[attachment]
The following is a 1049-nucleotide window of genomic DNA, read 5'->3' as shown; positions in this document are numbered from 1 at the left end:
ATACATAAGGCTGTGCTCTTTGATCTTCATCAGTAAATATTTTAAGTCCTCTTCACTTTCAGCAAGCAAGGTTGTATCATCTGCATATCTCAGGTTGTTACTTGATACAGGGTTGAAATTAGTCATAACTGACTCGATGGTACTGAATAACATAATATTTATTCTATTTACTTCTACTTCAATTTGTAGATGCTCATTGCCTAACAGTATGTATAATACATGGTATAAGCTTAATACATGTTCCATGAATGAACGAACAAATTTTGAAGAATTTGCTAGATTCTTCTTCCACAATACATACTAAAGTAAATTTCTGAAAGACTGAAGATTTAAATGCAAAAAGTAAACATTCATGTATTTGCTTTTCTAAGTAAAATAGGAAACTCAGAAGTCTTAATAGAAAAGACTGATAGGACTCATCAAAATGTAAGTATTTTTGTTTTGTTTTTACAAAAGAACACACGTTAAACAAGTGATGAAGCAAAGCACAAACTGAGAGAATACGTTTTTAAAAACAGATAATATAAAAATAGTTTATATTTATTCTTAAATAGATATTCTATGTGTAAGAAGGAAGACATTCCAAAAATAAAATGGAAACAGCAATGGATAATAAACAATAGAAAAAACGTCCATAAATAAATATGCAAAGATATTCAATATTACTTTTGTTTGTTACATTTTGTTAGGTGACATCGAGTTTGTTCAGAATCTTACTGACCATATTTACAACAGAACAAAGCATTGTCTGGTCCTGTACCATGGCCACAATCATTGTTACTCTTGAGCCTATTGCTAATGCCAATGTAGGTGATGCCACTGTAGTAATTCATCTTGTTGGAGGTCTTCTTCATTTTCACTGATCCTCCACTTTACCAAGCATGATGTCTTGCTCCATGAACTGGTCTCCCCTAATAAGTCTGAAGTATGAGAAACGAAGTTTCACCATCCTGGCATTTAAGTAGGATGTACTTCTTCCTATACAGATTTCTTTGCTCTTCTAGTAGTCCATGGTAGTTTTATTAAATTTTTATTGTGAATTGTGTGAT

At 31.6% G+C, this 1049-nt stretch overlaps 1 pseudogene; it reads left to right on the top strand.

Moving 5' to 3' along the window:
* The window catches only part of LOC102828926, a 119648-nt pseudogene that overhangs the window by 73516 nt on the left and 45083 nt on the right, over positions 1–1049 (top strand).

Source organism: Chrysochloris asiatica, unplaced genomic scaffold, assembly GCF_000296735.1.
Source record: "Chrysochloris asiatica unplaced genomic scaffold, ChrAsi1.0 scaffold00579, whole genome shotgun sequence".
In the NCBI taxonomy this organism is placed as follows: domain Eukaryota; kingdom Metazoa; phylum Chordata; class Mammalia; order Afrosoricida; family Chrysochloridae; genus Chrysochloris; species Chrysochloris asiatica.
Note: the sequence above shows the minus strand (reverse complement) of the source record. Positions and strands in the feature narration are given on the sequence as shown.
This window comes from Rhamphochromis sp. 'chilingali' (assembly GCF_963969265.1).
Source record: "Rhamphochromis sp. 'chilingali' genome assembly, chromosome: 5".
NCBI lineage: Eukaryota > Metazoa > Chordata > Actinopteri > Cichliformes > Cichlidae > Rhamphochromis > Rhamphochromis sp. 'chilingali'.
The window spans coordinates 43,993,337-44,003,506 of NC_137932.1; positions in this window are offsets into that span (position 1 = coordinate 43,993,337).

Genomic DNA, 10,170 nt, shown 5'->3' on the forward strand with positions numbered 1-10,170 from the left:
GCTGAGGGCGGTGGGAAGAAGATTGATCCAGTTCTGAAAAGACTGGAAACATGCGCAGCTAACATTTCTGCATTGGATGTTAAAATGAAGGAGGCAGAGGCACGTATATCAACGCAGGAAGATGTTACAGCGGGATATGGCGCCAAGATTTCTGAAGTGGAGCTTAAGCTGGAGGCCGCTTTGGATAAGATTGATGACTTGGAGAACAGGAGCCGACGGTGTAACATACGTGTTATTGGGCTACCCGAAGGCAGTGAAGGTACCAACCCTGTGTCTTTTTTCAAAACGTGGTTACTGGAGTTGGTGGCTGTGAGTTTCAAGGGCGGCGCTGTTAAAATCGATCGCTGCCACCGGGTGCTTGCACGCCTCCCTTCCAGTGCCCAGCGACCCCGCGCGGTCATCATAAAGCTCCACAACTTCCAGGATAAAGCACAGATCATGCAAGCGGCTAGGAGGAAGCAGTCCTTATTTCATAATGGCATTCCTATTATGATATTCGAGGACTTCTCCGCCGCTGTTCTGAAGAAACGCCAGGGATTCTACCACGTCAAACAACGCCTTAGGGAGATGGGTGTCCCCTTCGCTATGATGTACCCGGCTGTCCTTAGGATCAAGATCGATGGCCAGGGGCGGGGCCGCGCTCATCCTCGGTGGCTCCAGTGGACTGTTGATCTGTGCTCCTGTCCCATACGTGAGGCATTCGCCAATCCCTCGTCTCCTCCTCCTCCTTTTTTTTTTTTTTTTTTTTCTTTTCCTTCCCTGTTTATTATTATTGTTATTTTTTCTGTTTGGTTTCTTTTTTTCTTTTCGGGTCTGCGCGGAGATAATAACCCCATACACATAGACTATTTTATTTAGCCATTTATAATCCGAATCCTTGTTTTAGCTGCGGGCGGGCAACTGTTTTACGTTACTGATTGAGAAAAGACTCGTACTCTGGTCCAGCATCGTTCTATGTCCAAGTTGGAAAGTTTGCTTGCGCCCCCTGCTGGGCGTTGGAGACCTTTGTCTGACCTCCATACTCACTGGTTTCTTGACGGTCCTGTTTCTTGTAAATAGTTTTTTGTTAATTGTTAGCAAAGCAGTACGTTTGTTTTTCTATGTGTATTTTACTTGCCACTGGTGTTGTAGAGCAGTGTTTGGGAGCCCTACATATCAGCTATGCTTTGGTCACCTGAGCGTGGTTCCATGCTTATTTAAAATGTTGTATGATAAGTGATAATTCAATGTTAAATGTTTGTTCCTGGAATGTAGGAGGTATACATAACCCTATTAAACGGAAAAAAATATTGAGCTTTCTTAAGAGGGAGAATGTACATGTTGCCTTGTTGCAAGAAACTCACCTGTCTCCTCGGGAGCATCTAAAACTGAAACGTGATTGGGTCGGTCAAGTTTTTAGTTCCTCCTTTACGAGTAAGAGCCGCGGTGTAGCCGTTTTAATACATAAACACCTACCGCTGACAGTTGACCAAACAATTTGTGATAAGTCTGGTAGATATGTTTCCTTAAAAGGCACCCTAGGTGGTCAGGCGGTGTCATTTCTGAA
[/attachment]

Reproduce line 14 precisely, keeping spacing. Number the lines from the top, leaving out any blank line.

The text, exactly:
Genomic DNA, 10,170 nt, shown 5'->3' on the forward strand with positions numbered 1-10,170 from the left: